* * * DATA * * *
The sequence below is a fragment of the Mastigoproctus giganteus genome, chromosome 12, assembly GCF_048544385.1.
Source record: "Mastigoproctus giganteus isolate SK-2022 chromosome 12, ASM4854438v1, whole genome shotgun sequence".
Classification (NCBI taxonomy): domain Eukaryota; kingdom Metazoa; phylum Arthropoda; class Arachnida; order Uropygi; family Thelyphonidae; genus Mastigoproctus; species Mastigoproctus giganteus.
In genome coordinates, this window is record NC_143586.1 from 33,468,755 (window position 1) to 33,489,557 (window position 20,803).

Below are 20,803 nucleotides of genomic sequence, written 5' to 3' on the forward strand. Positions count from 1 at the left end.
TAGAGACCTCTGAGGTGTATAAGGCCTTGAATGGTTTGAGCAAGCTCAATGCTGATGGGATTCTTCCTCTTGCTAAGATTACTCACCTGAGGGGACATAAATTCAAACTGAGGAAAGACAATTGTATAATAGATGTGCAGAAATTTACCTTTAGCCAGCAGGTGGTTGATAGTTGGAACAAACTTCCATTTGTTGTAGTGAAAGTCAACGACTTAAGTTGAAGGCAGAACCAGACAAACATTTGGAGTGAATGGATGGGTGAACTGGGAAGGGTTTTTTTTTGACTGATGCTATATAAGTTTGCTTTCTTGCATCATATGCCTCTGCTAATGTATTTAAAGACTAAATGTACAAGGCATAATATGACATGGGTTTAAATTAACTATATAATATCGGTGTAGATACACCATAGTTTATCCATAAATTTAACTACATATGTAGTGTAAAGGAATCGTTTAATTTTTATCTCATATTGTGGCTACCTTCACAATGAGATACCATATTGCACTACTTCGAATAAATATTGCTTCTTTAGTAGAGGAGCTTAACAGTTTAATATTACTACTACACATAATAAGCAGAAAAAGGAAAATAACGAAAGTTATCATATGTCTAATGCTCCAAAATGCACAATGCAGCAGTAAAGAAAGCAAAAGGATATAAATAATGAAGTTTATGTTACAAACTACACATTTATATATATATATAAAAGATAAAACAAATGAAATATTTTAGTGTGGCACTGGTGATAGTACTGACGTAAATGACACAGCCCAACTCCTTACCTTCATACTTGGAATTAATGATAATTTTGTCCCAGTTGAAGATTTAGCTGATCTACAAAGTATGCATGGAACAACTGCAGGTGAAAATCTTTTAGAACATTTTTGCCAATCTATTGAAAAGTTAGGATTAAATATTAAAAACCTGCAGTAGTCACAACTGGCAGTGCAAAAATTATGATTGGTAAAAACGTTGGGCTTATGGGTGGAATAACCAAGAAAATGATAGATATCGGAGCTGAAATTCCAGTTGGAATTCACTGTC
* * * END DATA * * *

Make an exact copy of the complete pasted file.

The sequence below is a fragment of the Mastigoproctus giganteus genome, chromosome 12, assembly GCF_048544385.1.
Source record: "Mastigoproctus giganteus isolate SK-2022 chromosome 12, ASM4854438v1, whole genome shotgun sequence".
Classification (NCBI taxonomy): domain Eukaryota; kingdom Metazoa; phylum Arthropoda; class Arachnida; order Uropygi; family Thelyphonidae; genus Mastigoproctus; species Mastigoproctus giganteus.
In genome coordinates, this window is record NC_143586.1 from 33,468,755 (window position 1) to 33,489,557 (window position 20,803).

Below are 20,803 nucleotides of genomic sequence, written 5' to 3' on the forward strand. Positions count from 1 at the left end.
TAGAGACCTCTGAGGTGTATAAGGCCTTGAATGGTTTGAGCAAGCTCAATGCTGATGGGATTCTTCCTCTTGCTAAGATTACTCACCTGAGGGGACATAAATTCAAACTGAGGAAAGACAATTGTATAATAGATGTGCAGAAATTTACCTTTAGCCAGCAGGTGGTTGATAGTTGGAACAAACTTCCATTTGTTGTAGTGAAAGTCAACGACTTAAGTTGAAGGCAGAACCAGACAAACATTTGGAGTGAATGGATGGGTGAACTGGGAAGGGTTTTTTTTTGACTGATGCTATATAAGTTTGCTTTCTTGCATCATATGCCTCTGCTAATGTATTTAAAGACTAAATGTACAAGGCATAATATGACATGGGTTTAAATTAACTATATAATATCGGTGTAGATACACCATAGTTTATCCATAAATTTAACTACATATGTAGTGTAAAGGAATCGTTTAATTTTTATCTCATATTGTGGCTACCTTCACAATGAGATACCATATTGCACTACTTCGAATAAATATTGCTTCTTTAGTAGAGGAGCTTAACAGTTTAATATTACTACTACACATAATAAGCAGAAAAAGGAAAATAACGAAAGTTATCATATGTCTAATGCTCCAAAATGCACAATGCAGCAGTAAAGAAAGCAAAAGGATATAAATAATGAAGTTTATGTTACAAACTACACATTTATATATATATATAAAAGATAAAACAAATGAAATATTTTAGTGTGGCACTGGTGATAGTACTGACGTAAATGACACAGCCCAACTCCTTACCTTCATACTTGGAATTAATGATAATTTTGTCCCAGTTGAAGATTTAGCTGATCTACAAAGTATGCATGGAACAACTGCAGGTGAAAATCTTTTAGAACATTTTTGCCAATCTATTGAAAAGTTAGGATTAAATATTAAAAACCTGCAGTAGTCACAACTGGCAGTGCAAAAATTATGATTGGTAAAAACGTTGGGCTTATGGGTGGAATAACCAAGAAAATGATAGATATCGGAGCTGAAATTCCAGTTGGAATTCACTGTC